SWEET TROUBLE BREWING

Caribbean sugar producers are once again scrambling to adapt to new measures taken by their main buyers in Europe largely because the decades-old system of fixed quantity quotas for raw cane sugar exports from the region will come to a crashing end in September.

The move means that a door, which was once half-closed to European beet farmers and others around the world, will now be thrown wide open so there is the strong possibility that demand for brown sugar from the Caribbean will decrease while beet demand is very likely to increase. Prices are also expected to decline.

The head of the umbrella Sugar Association of the Caribbean (SAC) Jamaican Karl James, said: “So what we have to do, what we decided at the meeting in Jamaica last week, is that we must get into the market for refined sugar as well. All of our refined sugar in the region is imported from outside, so the way forward is for us to add refined sugar to brown sugar that is available.”

The SAC met in emergency session in Jamaica, with agricultural ministers from the four sugar-producing countries attending — an indication of how important this meeting was for Guyana, Jamaica, Belize and Barbados.

They are the only four in the regional single trading bloc still producing raw cane sugar, mostly for export to the European Union and the American markets.

Back in the mid-70s in Guyana, regional officials along with the EU and counterparts from Africa and the Pacific — the so called (ACP) Group of Nations — had negotiated a brilliant protocol governing sugar exports from dozens of nations with clauses that had included fixed prices, indefinite duration and fixed or guaranteed quantity quotas.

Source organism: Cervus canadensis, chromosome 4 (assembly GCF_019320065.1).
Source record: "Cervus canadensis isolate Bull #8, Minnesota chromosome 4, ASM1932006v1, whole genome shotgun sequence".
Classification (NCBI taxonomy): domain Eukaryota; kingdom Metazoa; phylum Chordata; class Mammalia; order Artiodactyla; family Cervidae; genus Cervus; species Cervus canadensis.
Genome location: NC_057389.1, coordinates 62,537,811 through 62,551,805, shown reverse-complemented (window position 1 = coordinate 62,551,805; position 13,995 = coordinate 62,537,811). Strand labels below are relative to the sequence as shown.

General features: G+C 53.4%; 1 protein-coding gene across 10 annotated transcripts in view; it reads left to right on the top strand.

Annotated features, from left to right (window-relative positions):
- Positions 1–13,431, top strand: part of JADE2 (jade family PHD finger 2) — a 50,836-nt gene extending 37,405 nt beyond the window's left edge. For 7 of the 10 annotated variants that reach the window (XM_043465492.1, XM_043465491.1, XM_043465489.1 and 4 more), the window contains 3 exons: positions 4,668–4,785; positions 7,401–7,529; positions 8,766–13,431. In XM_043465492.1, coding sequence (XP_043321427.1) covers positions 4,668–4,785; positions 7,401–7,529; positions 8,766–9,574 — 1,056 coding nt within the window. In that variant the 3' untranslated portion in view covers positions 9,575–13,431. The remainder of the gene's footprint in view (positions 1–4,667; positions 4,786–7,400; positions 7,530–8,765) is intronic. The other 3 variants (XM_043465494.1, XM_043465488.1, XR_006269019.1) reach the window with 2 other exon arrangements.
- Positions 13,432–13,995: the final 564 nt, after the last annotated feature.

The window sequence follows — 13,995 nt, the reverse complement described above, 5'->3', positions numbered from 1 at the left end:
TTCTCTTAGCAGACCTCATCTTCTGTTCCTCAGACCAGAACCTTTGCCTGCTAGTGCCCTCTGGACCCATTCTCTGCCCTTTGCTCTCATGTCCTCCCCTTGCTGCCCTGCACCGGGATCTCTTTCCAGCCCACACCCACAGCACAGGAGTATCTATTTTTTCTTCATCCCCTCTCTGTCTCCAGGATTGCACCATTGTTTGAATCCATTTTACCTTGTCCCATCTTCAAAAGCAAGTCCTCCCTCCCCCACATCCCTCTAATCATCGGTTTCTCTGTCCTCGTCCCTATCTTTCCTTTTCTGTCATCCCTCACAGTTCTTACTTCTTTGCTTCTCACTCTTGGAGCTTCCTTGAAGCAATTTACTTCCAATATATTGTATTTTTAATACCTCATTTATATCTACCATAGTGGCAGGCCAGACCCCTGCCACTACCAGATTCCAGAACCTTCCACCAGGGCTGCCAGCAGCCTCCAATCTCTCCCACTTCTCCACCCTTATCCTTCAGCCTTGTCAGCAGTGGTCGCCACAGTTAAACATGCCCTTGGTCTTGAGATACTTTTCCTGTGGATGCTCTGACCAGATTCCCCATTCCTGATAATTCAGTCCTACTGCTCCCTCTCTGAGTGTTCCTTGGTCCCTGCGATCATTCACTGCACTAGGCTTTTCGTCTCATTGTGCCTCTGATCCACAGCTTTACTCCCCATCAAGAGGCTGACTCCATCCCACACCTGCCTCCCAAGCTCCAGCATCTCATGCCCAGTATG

But how times have changed in recent decades. Back in 2005, the EU ignored strident protests from the ACP and slashed import prices by a whopping 36 percent, immediately making companies which were already not near profitable even more so.

The result was that authorities in Trinidad and St. Kitts decided that time had run out on sugar production dating back to the transatlantic slave trade. Factories in the two island nations ground to a halt, leaving only the four still in production and acres of standing cane plants with no factories to grind them.

James said that the meeting also decided that the four must also focus on an available market in the domestic Caribbean of up to 500,000 metric tons as a cushion for continuing changes in the EU market. Guyana and Jamaica are the largest sellers to the EU with a combined fixed quota of about 350,000 tons, or about 80 percent of their annual production in a good year.

“With our exports still focused on EU markets, the Caribbean sugar industry faces a period of instability and change, and must urgently adapt in order to meet the challenge of competing with other sugar-producing nations worldwide which have lower production costs in a global market heavily distorted by trade barriers and government support”.

James and Komal Chand, head of the Guyana Agricultural and General Workers Union, both say Britain’s decision to leave the EU will also complicate matters and no one knows exactly what the implications of the divorce would be. The union is the largest in the region. After all, the sugar sale arrangement is with the EU and not the UK individually.

But the bugbear remains high production costs, as is the case in Guyana where a pound of sugar is produced at almost 35 American cents, double the price of sugar on the market.

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